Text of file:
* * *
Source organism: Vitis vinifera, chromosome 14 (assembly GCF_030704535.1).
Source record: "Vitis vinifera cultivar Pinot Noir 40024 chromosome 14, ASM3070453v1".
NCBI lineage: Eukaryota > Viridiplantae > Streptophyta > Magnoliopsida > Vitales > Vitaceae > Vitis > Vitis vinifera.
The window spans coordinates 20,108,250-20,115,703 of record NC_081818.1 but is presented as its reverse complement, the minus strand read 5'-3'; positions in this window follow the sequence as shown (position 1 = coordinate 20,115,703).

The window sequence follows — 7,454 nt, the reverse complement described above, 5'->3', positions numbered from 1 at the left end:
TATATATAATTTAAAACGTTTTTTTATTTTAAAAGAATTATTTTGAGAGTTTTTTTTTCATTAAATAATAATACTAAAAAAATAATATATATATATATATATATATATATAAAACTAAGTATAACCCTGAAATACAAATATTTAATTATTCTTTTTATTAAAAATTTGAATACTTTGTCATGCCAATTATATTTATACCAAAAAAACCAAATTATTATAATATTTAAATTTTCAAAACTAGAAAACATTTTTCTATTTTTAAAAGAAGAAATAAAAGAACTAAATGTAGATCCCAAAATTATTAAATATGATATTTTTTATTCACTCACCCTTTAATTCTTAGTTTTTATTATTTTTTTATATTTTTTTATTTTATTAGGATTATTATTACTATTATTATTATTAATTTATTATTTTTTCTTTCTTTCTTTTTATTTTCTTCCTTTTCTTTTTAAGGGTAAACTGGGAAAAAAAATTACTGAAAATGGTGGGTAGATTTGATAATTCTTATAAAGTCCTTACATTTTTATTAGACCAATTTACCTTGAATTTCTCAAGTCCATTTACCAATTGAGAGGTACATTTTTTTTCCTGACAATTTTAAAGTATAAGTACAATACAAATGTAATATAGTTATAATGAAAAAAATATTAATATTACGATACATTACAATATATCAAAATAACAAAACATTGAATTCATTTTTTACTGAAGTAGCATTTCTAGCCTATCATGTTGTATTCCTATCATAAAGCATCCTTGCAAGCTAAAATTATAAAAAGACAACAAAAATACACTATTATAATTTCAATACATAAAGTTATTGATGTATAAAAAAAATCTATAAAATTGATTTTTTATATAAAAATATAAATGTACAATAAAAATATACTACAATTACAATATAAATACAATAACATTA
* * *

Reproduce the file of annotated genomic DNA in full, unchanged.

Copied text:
Source organism: Vitis vinifera, chromosome 14 (assembly GCF_030704535.1).
Source record: "Vitis vinifera cultivar Pinot Noir 40024 chromosome 14, ASM3070453v1".
NCBI lineage: Eukaryota > Viridiplantae > Streptophyta > Magnoliopsida > Vitales > Vitaceae > Vitis > Vitis vinifera.
The window spans coordinates 20,108,250-20,115,703 of record NC_081818.1 but is presented as its reverse complement, the minus strand read 5'-3'; positions in this window follow the sequence as shown (position 1 = coordinate 20,115,703).

The window sequence follows — 7,454 nt, the reverse complement described above, 5'->3', positions numbered from 1 at the left end:
TATATATAATTTAAAACGTTTTTTTATTTTAAAAGAATTATTTTGAGAGTTTTTTTTTCATTAAATAATAATACTAAAAAAATAATATATATATATATATATATATATATAAAACTAAGTATAACCCTGAAATACAAATATTTAATTATTCTTTTTATTAAAAATTTGAATACTTTGTCATGCCAATTATATTTATACCAAAAAAACCAAATTATTATAATATTTAAATTTTCAAAACTAGAAAACATTTTTCTATTTTTAAAAGAAGAAATAAAAGAACTAAATGTAGATCCCAAAATTATTAAATATGATATTTTTTATTCACTCACCCTTTAATTCTTAGTTTTTATTATTTTTTTATATTTTTTTATTTTATTAGGATTATTATTACTATTATTATTATTAATTTATTATTTTTTCTTTCTTTCTTTTTATTTTCTTCCTTTTCTTTTTAAGGGTAAACTGGGAAAAAAAATTACTGAAAATGGTGGGTAGATTTGATAATTCTTATAAAGTCCTTACATTTTTATTAGACCAATTTACCTTGAATTTCTCAAGTCCATTTACCAATTGAGAGGTACATTTTTTTTCCTGACAATTTTAAAGTATAAGTACAATACAAATGTAATATAGTTATAATGAAAAAAATATTAATATTACGATACATTACAATATATCAAAATAACAAAACATTGAATTCATTTTTTACTGAAGTAGCATTTCTAGCCTATCATGTTGTATTCCTATCATAAAGCATCCTTGCAAGCTAAAATTATAAAAAGACAACAAAAATACACTATTATAATTTCAATACATAAAGTTATTGATGTATAAAAAAAATCTATAAAATTGATTTTTTATATAAAAATATAAATGTACAATAAAAATATACTACAATTACAATATAAATACAATAACATTA